Though athletic for his size, Cothran was not as physically prepared to play as a true freshman as fellow rookie defensive end Garrett Sickels (see below), so redshirting was in the cards from the start. It paid off, as he was able to add size (he now goes 6-foot-5, 240-plus) and refine his technique (which was said to be raw coming in). He still must get bigger and stronger to earn a spot in a deep defensive end rotation -- if you see him in person, he still looks skinny -- but has shown the work ethic and attitude to do just that. The good news is, barring a rash of injuries at D-end, there is no reason for new position coach Sean Spencer to rush Cothran into action.
Coming into Penn State, there were questions about where Cothren might play -- defensive end or defensive tackle. But during his redshirt year he built himself up to a 6-5, 280-pounder, and now appears to be firmly entrenched at D-tackle. Observers have been particularly impressed by the job Cothren did adding upper body strength. He also showed good fundamentals on the foreign team, and held his own in one-on-one battles with veteran offensive guards like John Urschel and Miles Dieffenbach. Cothren is another true freshman the staff considered playing last season, but opted to redshirt so he could add the size and strength. Given graduation losses at the position, expect Cothren to move into the defensive tackle rotation this spring.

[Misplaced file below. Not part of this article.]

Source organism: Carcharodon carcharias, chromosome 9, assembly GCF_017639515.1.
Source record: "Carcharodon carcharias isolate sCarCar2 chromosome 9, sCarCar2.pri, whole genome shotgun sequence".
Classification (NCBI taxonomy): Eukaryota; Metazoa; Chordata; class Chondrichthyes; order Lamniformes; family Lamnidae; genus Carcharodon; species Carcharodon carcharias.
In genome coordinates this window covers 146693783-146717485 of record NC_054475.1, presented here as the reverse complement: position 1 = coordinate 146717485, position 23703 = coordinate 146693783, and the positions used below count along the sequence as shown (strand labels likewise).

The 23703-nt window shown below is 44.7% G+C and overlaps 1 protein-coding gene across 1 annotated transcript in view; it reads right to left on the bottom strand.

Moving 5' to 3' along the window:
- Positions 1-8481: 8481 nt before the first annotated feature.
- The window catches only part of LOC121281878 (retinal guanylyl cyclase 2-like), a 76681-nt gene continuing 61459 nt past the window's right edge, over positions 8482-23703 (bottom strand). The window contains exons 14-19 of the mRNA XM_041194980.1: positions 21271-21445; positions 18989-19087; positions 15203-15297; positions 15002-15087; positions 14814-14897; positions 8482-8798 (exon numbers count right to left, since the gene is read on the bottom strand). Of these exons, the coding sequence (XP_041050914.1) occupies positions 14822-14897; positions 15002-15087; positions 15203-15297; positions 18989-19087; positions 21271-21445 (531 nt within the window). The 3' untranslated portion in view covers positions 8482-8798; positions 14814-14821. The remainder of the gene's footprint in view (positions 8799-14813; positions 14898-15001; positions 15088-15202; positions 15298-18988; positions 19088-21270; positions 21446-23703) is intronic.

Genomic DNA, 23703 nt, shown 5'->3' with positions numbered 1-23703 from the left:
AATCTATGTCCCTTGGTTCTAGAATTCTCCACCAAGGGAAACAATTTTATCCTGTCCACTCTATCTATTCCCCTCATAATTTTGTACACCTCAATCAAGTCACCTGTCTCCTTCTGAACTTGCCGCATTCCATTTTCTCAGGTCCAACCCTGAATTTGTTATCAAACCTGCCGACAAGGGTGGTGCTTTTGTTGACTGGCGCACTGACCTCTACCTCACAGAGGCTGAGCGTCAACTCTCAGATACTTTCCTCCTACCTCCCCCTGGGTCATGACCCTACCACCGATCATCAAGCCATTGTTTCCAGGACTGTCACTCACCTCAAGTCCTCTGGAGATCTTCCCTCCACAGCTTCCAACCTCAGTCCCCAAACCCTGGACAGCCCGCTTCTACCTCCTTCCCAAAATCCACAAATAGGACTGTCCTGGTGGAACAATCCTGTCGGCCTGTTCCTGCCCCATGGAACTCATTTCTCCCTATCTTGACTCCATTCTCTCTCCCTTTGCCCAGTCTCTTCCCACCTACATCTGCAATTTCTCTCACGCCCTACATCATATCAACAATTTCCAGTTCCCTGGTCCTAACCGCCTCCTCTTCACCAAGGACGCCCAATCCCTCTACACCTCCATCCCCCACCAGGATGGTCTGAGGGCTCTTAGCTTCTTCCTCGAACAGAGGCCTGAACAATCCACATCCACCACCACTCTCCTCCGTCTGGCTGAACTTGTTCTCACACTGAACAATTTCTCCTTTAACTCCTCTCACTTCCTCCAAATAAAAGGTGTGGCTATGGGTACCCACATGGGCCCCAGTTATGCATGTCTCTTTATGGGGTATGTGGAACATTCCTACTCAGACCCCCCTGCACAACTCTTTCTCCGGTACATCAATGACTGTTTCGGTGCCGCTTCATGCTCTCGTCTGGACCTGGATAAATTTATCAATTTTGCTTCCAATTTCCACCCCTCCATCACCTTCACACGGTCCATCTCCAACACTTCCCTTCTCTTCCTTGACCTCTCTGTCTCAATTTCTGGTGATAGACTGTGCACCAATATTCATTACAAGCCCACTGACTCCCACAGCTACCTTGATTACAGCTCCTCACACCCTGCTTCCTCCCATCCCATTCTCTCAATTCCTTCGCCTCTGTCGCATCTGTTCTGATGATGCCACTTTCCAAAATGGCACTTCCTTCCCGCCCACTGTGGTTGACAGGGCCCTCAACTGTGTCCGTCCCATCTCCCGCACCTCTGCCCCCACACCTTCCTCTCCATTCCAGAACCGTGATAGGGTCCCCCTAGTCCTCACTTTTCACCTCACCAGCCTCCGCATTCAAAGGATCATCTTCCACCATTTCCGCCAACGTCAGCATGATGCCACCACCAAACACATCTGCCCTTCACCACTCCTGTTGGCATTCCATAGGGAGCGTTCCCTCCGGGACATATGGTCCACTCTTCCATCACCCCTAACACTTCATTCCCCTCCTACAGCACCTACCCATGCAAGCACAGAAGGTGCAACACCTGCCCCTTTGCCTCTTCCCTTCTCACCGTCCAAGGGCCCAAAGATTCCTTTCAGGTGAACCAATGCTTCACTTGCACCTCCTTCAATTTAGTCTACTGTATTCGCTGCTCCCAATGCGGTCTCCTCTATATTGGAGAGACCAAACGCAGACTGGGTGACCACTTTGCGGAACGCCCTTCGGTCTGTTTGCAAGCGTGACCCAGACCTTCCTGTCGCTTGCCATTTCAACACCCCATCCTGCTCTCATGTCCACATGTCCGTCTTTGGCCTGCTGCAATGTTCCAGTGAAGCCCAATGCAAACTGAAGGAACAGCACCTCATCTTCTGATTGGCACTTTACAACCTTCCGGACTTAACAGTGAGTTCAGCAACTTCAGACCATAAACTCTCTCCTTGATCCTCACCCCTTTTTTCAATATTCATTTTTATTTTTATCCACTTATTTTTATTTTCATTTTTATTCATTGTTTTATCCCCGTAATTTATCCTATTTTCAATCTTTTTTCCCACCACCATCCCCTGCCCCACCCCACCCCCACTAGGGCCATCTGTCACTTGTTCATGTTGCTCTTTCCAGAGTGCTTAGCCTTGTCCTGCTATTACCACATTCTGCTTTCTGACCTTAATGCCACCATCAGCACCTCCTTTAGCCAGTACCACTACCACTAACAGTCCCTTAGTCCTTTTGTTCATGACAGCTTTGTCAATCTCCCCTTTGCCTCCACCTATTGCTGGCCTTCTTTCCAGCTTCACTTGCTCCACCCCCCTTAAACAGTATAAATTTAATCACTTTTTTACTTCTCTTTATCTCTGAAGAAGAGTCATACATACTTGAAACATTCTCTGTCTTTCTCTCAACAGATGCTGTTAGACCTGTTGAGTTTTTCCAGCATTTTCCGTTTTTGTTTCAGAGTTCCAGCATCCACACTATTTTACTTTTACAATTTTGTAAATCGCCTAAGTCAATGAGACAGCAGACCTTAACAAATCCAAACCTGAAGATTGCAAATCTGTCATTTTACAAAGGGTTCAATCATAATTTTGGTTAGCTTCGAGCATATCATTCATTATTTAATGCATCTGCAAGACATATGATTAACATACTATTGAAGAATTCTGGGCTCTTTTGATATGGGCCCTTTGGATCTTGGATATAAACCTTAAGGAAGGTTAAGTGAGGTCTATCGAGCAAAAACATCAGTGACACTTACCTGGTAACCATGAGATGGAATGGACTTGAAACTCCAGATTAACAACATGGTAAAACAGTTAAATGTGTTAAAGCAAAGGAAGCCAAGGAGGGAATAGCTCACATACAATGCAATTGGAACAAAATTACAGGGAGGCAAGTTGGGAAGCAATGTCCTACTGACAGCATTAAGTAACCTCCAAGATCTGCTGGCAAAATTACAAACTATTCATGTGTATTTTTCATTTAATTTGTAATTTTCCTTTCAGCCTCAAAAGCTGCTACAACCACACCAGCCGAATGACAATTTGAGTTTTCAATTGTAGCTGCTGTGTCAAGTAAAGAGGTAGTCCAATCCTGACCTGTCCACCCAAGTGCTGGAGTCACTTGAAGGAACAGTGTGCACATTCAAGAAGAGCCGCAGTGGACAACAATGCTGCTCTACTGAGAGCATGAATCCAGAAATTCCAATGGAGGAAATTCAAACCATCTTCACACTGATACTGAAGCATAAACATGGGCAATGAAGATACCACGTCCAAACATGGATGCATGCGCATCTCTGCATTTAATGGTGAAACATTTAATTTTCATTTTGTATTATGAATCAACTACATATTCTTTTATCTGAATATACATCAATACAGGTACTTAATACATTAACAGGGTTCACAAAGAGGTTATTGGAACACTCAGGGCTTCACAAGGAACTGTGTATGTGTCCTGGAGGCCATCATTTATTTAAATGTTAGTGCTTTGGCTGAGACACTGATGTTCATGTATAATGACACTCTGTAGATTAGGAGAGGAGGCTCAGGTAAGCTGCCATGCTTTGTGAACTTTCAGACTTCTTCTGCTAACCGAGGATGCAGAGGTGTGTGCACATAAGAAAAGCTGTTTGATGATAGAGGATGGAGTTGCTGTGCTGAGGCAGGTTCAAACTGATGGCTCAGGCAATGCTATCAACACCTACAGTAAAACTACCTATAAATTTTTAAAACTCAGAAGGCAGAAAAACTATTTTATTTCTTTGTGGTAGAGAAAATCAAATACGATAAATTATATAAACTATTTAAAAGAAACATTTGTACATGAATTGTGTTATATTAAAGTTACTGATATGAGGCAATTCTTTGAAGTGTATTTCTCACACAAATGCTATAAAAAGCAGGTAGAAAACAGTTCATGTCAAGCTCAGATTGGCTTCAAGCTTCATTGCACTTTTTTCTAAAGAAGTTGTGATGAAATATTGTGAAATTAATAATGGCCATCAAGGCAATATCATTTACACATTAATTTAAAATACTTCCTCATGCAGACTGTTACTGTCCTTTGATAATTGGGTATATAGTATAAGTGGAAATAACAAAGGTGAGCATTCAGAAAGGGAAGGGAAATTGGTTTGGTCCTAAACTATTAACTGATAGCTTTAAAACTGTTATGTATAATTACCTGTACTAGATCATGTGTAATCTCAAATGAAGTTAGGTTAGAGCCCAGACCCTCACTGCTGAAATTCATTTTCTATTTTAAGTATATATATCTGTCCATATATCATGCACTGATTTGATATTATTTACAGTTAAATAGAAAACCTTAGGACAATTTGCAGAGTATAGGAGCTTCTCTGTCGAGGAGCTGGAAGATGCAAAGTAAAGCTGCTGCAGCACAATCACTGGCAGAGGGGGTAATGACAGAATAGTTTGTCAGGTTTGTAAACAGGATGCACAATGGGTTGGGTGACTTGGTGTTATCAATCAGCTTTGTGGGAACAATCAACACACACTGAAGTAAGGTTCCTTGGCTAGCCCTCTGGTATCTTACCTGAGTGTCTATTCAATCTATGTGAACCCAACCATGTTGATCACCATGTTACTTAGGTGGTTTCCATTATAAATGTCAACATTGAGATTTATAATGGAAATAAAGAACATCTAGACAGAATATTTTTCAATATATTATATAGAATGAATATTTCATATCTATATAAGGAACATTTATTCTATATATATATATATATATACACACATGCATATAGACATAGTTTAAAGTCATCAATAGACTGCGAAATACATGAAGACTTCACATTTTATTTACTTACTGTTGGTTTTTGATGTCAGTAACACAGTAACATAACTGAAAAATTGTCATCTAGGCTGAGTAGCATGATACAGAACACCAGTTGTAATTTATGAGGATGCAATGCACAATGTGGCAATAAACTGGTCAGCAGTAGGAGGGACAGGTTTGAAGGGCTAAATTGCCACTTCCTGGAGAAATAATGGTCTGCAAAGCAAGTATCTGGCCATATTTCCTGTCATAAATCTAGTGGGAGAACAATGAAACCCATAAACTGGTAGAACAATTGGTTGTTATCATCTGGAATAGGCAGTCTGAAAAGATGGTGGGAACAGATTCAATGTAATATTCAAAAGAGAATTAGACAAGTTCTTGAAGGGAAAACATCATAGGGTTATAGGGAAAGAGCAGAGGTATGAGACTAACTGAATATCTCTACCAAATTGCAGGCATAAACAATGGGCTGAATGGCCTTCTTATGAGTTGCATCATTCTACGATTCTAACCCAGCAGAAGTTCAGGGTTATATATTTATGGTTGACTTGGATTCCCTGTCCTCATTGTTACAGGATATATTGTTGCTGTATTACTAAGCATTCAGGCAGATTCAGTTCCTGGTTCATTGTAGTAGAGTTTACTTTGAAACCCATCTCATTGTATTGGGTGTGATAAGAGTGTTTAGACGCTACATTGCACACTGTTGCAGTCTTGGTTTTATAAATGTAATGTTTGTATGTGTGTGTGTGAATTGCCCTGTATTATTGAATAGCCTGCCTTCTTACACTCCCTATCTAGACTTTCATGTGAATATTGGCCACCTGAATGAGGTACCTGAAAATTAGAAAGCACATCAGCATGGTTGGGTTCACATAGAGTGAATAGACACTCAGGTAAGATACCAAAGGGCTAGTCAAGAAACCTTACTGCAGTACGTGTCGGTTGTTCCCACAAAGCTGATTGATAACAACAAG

Penn State was in dire need of DBs for the Class of 2013. With the initial sting of NCAA sanctions still being felt in September of 2012, it took a chance by offering Gaines, who had no other major-college offers. The 5-10, 165-pounder showed good speed and football instincts on the foreign team last season, but he still needs to develop for the long term. A key part of that is getting bigger and stronger so he can fit in at his natural position of safety. But can he do that without losing the speed?
The staff considered burning Sickels' redshirt when athletic veteran Brad Bars was injured (Achilles) late last summer. But the development of walk-on Carl Nassib as a dependable backup allowed PSU to hold Sickels out, so he could get stronger. The plan has worked. According to our observers, he now goes 6-4, 250-plus but has maintained the quickness that made him a four-star recruit. The focus this spring will be honing his pass-rushing technique. We're told he has a great attitude, especially when it comes to conditioning, and has done whatever's been asked of him. Sickels has the physical ability to be a contributor in 2014. But there is a logjam of talent he must overcome. Senior C.J. Olaniyan is coming off a breakout season and former Big Ten Freshman of the Year Deion Barnes is looking to bounce back after a tough sophomore campaign. Meanwhile, Anthony Zettel has been something of a big-play specialist to this point of his career, and Bars is expected to be back full go come August. That does not even take into account Nassib or redshirt sophomore Evan Schawn. Even if Zettel moves to tackle, where he has played in the past, this is still a crowded field.